Interannual differences in yield and species composition of herbaceous vegetation on semiarid rangelands are common and often related to variations in precipitation regime. Interspecific interactions that occur after drought-induced population fluxes of western ragweed (Ambrosia psilostachya D.C.) were evaluated by removing western ragweed or associated species from 1-m2 quadrats at weekly intervals beginning in early May, June, or July 1991 or 1992 on high-seral sandhills prairie in Nebraska. The composite of peak standing crops for ragweed and each group of associated species was 77% greater during May-October 1991 (2 252 kg ha-1) compared with 1992 (1 275 kg ha-1) when April and May precipitation was 98 mm below average and a late frost occurred. Mean levels of western ragweed herbage up to 436 kg ha-1 had no effect on associated species in 1991 when above average precipitation occurred throughout the growing season. In contrast, when an unusually dry spring occurred in 1992, relatively small mean levels of ragweed (189 kg ha-1) reduced end-of-season standing herbage of rhizomatous C4 grasses on control plots by about 21% (137 kg ha-1) with little effect on other associated species, regardless of when treatments were initiated. Within a given year, western ragweed density was seasonally constant, similar among treatments, and independent of preceding-year species composition. Severe defoliation of western ragweed had little effect on subsequent-year populations, indicating an ability to maintain primordia for several years with limited plant growth. Because western ragweed is not a strong competitor in the presence of vigorous graminoids, deferring use of June- or July-grazed pasture until after July in the subsequent year can minimize increases in western ragweed.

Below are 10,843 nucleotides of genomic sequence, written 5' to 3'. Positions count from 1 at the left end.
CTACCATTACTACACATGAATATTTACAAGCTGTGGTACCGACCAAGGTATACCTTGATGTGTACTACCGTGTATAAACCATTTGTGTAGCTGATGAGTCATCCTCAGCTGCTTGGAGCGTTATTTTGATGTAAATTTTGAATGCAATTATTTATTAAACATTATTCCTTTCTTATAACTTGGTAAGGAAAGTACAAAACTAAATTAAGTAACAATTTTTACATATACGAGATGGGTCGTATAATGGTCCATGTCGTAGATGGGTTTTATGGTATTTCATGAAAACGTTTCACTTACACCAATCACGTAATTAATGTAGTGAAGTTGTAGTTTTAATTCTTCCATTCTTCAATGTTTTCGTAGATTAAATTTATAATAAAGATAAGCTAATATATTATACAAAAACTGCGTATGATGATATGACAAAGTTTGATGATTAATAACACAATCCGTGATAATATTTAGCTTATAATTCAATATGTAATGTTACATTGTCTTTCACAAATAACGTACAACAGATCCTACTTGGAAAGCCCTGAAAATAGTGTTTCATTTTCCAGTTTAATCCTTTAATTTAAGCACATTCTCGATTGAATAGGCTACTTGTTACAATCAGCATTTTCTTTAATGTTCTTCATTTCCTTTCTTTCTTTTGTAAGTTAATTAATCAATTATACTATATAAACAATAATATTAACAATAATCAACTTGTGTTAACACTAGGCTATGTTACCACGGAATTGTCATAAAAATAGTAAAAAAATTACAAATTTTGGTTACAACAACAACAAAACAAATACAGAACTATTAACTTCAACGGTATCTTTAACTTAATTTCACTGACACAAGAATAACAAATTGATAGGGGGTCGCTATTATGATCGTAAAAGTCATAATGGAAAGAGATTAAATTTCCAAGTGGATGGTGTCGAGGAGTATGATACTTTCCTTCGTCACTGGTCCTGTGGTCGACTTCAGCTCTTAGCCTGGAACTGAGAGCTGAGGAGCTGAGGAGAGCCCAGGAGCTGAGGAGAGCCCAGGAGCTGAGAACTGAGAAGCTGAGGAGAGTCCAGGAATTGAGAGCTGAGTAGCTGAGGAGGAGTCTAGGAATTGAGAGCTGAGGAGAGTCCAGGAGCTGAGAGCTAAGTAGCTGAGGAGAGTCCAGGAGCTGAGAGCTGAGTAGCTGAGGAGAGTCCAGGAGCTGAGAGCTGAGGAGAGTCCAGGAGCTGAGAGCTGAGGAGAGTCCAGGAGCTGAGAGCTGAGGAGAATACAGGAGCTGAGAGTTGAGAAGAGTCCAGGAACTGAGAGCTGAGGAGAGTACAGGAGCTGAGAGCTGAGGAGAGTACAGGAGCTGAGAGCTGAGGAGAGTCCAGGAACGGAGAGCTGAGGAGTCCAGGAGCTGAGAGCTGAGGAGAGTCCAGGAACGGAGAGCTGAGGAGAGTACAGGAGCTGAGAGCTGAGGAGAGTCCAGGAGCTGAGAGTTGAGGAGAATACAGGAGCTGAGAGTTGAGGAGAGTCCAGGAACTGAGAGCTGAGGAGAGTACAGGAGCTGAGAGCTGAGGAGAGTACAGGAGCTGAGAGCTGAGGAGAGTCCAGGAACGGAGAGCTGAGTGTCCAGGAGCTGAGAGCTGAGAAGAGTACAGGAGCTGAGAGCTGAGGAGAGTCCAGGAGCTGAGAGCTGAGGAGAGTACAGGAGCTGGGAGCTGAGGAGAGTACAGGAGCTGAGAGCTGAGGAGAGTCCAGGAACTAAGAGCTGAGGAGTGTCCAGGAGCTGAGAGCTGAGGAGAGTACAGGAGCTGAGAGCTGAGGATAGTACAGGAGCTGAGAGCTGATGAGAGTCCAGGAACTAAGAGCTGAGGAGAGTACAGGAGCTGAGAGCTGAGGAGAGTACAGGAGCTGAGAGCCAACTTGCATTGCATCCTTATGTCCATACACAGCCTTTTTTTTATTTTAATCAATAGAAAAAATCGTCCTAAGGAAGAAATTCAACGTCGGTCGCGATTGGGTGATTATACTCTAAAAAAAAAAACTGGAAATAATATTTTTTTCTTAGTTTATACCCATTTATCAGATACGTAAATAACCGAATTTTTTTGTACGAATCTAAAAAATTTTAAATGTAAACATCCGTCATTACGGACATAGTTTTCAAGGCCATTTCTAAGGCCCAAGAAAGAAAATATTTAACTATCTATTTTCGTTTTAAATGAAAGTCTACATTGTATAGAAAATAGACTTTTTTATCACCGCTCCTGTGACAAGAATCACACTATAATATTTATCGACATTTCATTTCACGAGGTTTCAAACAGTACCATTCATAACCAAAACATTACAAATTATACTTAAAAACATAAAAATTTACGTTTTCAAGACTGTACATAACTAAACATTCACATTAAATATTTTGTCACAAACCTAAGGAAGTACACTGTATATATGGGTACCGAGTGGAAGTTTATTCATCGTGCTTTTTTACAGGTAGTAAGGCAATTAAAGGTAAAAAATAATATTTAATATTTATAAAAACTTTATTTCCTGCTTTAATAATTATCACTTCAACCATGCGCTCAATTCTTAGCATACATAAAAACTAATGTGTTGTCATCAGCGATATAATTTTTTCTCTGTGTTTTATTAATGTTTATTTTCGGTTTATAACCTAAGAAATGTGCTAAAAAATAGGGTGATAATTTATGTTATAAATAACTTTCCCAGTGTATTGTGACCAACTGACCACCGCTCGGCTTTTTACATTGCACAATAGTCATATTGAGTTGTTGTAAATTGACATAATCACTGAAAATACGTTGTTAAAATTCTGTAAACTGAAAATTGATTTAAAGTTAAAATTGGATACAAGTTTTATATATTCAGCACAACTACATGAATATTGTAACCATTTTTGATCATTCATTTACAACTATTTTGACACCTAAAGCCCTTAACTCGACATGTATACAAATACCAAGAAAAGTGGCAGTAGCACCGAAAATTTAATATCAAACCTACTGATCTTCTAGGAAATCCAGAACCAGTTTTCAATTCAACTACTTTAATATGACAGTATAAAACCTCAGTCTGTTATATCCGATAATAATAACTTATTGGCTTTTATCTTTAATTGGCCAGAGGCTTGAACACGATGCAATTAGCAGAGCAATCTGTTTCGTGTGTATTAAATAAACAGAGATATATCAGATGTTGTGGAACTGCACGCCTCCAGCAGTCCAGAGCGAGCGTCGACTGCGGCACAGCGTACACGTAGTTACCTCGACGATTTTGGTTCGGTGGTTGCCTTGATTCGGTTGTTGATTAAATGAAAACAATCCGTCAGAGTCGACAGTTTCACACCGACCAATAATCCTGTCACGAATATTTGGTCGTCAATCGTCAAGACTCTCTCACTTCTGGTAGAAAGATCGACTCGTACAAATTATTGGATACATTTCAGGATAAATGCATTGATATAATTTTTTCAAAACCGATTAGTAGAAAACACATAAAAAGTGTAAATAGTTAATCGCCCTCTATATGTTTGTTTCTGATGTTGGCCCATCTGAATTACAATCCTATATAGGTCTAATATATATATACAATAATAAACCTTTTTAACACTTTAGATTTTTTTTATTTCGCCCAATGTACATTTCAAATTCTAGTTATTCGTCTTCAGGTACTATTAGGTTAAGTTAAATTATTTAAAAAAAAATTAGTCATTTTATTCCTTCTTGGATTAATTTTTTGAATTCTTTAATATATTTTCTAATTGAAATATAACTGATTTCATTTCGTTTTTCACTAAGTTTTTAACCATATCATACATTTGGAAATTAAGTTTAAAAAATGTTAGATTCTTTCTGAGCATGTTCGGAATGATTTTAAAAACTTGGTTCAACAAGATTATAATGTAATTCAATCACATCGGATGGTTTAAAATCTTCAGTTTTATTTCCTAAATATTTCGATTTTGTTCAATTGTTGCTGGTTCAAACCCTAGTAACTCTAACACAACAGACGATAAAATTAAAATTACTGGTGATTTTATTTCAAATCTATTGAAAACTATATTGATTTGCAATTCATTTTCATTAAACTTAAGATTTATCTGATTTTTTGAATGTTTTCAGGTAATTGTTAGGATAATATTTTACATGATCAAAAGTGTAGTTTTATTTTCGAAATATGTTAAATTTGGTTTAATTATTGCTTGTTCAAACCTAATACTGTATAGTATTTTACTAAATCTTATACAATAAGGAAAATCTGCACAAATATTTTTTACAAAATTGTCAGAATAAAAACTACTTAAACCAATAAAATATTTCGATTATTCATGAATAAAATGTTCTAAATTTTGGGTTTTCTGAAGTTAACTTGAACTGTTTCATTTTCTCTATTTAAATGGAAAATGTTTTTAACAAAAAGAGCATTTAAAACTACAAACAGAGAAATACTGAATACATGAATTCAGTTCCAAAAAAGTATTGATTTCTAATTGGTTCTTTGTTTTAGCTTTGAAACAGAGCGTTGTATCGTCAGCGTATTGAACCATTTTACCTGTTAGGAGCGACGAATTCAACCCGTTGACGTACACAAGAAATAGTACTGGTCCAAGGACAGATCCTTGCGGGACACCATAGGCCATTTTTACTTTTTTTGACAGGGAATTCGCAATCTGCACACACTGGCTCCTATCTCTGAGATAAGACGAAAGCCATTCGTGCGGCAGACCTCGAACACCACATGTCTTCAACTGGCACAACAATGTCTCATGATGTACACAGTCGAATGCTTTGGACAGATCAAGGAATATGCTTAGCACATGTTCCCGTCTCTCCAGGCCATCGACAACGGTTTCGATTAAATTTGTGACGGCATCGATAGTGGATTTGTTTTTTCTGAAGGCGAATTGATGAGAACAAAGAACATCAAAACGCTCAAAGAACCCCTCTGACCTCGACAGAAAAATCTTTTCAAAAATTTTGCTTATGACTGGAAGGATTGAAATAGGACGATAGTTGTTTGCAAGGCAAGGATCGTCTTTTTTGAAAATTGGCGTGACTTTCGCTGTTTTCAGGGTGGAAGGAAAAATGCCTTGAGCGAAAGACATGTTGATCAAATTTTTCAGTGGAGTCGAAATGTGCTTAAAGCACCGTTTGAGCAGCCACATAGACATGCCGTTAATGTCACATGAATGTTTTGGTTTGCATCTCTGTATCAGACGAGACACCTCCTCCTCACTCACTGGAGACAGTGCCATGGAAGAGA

• Vegetation Change After 65 Years of Grazing and Grazing Exclusion

      Courtois, Danielle R.; Perryman, Barry L.; Hussein, Hussein S. (Society for Range Management, 2004-11-01)
      The Nevada Plots exclosure system was constructed in 1937 following passage of the Taylor Grazing Act to assess long-term effects of livestock grazing on Nevada rangelands. A comparison of vegetation characteristics inside and outside exclosures was conducted during 2001 and 2002 at 16 sites. Data analysis was performed with a paired t test. Out of 238 cover and density comparisons between inside and outside exclosures at each site, 34 (14% of total) were different (P 0.05). Generally, where differences occurred, basal and canopy cover were greater inside exclosures and density was greater outside. Shrubs were taller inside exclosures at 3 sites grazed by sheep (Ovis aries). Perennial grasses showed no vertical height difference. Aboveground plant biomass production was different at only 1 site. Plant community diversity inside and outside exclosures were equal at 11 of 16 sites. Species richness was similar at all sites and never varied 4 species at any site. Few changes in species composition, cover, density, and production inside and outside exclosures have occurred in 65 years, indicating that recovery rates since pre-Taylor Grazing Act conditions were similar under moderate grazing and grazing exclusion on these exclosure sites.